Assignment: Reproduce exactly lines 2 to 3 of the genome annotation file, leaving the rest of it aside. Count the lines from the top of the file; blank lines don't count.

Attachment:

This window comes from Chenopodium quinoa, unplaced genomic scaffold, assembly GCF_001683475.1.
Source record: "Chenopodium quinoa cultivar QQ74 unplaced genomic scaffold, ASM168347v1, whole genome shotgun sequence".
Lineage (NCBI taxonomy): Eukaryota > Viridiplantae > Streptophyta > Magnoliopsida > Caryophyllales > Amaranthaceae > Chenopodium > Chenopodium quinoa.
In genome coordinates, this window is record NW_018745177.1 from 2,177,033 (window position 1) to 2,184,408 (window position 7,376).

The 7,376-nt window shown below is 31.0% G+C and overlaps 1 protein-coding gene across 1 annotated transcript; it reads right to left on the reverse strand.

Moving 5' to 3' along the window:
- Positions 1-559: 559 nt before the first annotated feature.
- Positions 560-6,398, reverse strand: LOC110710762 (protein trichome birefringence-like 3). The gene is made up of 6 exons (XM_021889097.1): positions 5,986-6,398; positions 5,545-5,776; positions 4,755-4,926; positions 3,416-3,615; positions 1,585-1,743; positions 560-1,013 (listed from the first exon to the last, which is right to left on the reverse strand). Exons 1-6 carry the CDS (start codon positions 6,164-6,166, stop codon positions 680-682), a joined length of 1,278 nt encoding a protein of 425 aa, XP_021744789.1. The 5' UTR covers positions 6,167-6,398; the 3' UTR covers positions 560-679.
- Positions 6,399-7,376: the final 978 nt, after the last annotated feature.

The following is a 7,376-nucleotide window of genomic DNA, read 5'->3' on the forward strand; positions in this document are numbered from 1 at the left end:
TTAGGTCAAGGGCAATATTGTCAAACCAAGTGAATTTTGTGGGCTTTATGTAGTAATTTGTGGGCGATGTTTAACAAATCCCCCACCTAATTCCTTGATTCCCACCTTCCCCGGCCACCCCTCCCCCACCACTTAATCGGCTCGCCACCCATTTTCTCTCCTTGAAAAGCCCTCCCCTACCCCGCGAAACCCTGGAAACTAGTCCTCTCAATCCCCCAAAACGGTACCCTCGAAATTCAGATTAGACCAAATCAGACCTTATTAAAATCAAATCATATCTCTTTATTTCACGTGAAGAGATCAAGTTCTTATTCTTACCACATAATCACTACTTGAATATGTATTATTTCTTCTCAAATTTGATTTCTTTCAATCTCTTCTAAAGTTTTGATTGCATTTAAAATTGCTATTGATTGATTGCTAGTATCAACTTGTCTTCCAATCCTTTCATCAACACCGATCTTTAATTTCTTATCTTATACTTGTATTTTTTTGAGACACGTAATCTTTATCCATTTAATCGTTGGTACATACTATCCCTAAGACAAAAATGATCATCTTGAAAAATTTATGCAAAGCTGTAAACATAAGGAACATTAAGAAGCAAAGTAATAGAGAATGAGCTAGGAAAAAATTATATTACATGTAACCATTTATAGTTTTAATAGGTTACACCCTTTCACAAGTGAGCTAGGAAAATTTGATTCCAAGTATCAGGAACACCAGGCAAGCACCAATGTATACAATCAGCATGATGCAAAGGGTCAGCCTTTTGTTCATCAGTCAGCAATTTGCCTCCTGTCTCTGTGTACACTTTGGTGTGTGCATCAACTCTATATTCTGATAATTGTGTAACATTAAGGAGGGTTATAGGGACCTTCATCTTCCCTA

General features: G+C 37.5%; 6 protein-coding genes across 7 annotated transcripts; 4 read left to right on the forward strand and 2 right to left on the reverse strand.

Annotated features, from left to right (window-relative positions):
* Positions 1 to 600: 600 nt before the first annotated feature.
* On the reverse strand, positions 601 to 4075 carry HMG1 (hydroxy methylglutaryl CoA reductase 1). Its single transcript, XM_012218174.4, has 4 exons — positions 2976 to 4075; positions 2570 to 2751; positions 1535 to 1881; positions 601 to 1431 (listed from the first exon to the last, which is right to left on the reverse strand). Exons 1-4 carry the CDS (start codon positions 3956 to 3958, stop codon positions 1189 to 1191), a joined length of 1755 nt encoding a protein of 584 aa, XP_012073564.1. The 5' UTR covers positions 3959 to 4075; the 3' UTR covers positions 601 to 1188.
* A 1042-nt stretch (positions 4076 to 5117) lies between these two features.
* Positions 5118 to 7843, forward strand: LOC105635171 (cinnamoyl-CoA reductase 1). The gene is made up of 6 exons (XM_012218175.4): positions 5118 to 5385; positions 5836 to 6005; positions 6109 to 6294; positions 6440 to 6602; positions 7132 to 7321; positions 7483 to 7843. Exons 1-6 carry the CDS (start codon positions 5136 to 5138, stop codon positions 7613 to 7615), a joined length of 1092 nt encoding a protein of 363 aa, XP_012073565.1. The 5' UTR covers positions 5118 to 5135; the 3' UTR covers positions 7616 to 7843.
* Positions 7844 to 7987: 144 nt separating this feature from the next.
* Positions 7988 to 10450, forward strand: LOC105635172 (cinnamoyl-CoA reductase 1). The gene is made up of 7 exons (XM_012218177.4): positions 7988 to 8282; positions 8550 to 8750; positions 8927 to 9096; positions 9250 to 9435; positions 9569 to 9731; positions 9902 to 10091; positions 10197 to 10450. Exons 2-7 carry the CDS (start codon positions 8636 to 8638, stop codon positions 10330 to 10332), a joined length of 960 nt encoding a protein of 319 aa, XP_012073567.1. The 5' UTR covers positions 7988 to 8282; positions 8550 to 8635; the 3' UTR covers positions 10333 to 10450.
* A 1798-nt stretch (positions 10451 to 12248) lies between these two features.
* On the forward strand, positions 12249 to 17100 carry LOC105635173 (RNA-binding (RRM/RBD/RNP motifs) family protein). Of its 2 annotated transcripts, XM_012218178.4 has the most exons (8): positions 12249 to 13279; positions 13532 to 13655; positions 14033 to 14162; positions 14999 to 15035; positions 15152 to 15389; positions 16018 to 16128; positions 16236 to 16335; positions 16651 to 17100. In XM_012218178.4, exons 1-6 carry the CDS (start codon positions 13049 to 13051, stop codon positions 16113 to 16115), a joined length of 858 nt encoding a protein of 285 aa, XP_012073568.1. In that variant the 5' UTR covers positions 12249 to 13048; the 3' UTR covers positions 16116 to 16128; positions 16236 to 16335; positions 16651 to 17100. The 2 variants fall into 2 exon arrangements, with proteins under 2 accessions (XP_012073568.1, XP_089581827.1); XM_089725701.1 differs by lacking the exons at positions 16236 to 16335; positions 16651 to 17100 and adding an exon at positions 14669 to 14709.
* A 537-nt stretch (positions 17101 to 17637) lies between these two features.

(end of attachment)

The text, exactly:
Source record: "Chenopodium quinoa cultivar QQ74 unplaced genomic scaffold, ASM168347v1, whole genome shotgun sequence".
Lineage (NCBI taxonomy): Eukaryota > Viridiplantae > Streptophyta > Magnoliopsida > Caryophyllales > Amaranthaceae > Chenopodium > Chenopodium quinoa.